7. From someone whose been on both sides of this before -

    -any kind of pr/promo money is hit or miss and for every time it works it goes wrong twice.

    -I’m a fan of yours and I didn’t realise your record was out. and i live in the uk

    -i can’t say it’s ever a very good idea to publicly “out” someone in this way, particularly with a crew that,who faults aside, have done a lot for the spirit and momentum of “underground dance music” in this country over the last few years.

  8. @ cbmc – after googling, it turns out that beccy not only is a british music journalist but writes for the guardian. so maybe instead of being sceptical of her authenticity, you should have googled her first? unless it’s not really beccy… but i think it probably is, and i’m glad that someone who did receive the lp has given a reason why they didn’t review it.
    i don’t see what ammunition/forward or sarah lockhart have to do with it, and for me it changes what might have been a semi legitimate complaint (after reading the coments by beccy blackdown etc i doubt it but i’m open minded) to a childish frustrated jab at what you consider to be the goliath to your david. and, er, please ignore spelling/grammar mistakes.

  9. I was just about to say… google me you foolish boy, but thanks for getting there first scfl. I am now heading back to college to brush up on my grammar (eek) :-)

  10. Great post.
    I love the Beccy posts “Google me”! She seems like one of the kind of idiot “journalists” you saw a lot of a few years ago when (name drop alert) I used to work for The Face. Keen to be on the scene and try and hype non-event ideas and useless acts to the broadsheets because they thought they were dead underground and cool. Living off daddies money and interning at crap mags and stuff because they think it’s “cool”. Newsflash – actually doing stuff is good, reflected glory through associating with real creative people is lame at best. I could mention many more people like this, but that would just be getting petty!
    The “how music PR thing works” thing could do with much more outing to be honest. Things like the BBC artists to watch in 2009 list are just lists of the artists who’ve had the most daft PR hype – please see Lady Gaga and La Roux for more info.
    But then arguments about it are probably pointless anyway, the whole things fucked with too many lazy pigs with their noses in the trough to get any better anyway.

  11. Hey. I wrote the Pitchfork review. I just checked the Gmail account that my Pitchfork address re-directs to, and there’s not a single message in there from Charles Holgate. Everything with a mention of “DJ Rupture” has come from either Terrorbird or Agriculture. (I’ve never deleted a single email from this account.) Beyond that, I live in the UK and never received an Uproot promo. Bottom line: I defy Charles to prove that he contacted me in any way. Dude’s lying.

  12. Beccy, then why is Charles stammering, hanging up, not replying to emails, calls etc?

    If he sent you the CD that should be on the spreadsheet that he sends back and he should say “I sent the CD to Beccy, followed up with her and she declined to review it”. Giving him the benefit of the doubt maybe he’s professional for everyone else or for his in-house stuff for Ammo but if he’s accepting money to work on something he should at least be prepared to document that nobody likes it and that’s why it’s not getting reviewed.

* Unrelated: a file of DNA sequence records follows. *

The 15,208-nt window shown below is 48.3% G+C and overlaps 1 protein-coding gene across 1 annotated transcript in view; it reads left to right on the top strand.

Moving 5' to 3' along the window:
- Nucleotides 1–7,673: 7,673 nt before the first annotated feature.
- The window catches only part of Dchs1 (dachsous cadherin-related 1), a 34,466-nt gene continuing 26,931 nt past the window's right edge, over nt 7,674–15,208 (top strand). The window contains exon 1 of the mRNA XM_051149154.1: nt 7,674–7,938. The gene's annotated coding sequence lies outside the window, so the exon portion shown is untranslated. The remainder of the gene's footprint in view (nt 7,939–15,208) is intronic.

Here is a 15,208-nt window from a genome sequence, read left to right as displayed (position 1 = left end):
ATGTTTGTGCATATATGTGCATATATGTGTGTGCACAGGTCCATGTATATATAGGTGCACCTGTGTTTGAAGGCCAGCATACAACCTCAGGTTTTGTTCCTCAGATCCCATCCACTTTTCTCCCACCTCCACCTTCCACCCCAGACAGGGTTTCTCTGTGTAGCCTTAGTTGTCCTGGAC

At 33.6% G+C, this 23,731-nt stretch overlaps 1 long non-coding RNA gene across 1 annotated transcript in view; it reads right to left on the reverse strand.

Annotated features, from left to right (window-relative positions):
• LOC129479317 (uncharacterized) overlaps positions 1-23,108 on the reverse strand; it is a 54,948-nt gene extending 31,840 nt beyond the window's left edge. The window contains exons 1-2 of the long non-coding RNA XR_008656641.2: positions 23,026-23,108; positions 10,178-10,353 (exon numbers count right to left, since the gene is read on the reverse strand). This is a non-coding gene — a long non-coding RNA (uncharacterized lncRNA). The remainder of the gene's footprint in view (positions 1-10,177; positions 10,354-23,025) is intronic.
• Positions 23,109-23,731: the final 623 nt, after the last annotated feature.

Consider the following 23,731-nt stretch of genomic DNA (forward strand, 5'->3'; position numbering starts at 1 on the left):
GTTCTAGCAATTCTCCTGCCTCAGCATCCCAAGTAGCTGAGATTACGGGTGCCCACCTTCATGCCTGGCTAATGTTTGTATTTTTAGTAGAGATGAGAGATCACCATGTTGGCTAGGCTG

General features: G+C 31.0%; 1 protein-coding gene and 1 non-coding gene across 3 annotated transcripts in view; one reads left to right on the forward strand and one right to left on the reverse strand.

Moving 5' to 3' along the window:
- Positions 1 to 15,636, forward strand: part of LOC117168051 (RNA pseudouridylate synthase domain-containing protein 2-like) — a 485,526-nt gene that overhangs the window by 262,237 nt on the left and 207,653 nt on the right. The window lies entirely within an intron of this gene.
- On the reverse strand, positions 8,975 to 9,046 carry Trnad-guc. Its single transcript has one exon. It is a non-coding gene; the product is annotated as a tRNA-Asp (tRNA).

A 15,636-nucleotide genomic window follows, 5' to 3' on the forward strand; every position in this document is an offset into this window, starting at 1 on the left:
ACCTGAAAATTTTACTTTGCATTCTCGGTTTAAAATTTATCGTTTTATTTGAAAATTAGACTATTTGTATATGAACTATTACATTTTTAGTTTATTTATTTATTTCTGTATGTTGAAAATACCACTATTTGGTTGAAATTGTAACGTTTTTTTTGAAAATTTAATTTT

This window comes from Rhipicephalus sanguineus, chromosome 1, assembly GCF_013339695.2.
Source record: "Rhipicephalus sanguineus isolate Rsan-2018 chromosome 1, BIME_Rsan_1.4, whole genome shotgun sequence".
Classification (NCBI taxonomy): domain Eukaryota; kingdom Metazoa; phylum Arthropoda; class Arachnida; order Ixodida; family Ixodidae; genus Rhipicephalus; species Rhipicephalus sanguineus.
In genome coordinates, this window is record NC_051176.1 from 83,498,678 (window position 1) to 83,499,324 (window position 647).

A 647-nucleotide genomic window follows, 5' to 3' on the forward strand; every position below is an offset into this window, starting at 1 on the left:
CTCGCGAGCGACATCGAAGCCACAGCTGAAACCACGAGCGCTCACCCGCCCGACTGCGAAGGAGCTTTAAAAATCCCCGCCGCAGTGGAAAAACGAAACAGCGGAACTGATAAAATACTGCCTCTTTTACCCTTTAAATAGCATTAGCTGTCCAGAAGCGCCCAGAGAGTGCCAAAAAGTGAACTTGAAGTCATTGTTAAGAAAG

As a publicist I would think that would be standard operating procedure to prevent exactly a scenario like this.

    And as far as Ammo’s involvement, this guy is on their publicity staff, by definition he represents them. If he does something shitty like this and craps on someone’s head, like it or not, he’s doing it in association with them. This is especially true if it’s a dubstep project and they happen to be the biggest dubstep business in the world. Please note that Rupture did not accuse Ammo of anything besides employing this person who fucked him over. My guess is that Charles is currently stammering on the phone with Sarah Lockhart and explaining to her why he created a big smelly mess and dragged her company’s name through the dirt.

  13. Oh dear.
    “Living off daddies money and interning at crap mags and stuff because they think it’s “cool”.”

    It’s incredibly rude of you (Meep) to call me an idiot. I don’t know you and I was expressing my personal experience and opinion on the subject above. Please don’t make assumptions about who I am and what my personal background is.

  14. i love you americans with your self righteous customers always right mentality.

    isnt it possible that no body felt like giving the mix any coverage?

  15. If you’re paying a publicist, you expect them to report back that “nobody felt like giving the mix any coverage”. They’re supposed to chase up the mailout and report back reactions, good or bad. Their relationship with writers should be good enough that they can get honest reactions. This doesn’t seem to have happened in this case.

  16. Without wanting to reiterate much of what Matt Shadetek (and /rupture) has already said, collated responses are what you pay a publicist for. Charles Holgate may well have contacted journalists about ‘Uproot’, but over the past 6 months he’s provided no evidence of this. Beccy Lindon saying she received the album but didn’t want to cover it doesn’t explain away Mr Holgate’s lack of professionalism (to put it mildly) when dealing with /rupture and The Agriculture – there should be records of everyone contacted, whether they wanted to cover the release or not. As someone who has had a lot of contact with publicists over the years, I’d agree that accepting money for work that you cannot prove you have actually done is tantamount to theft.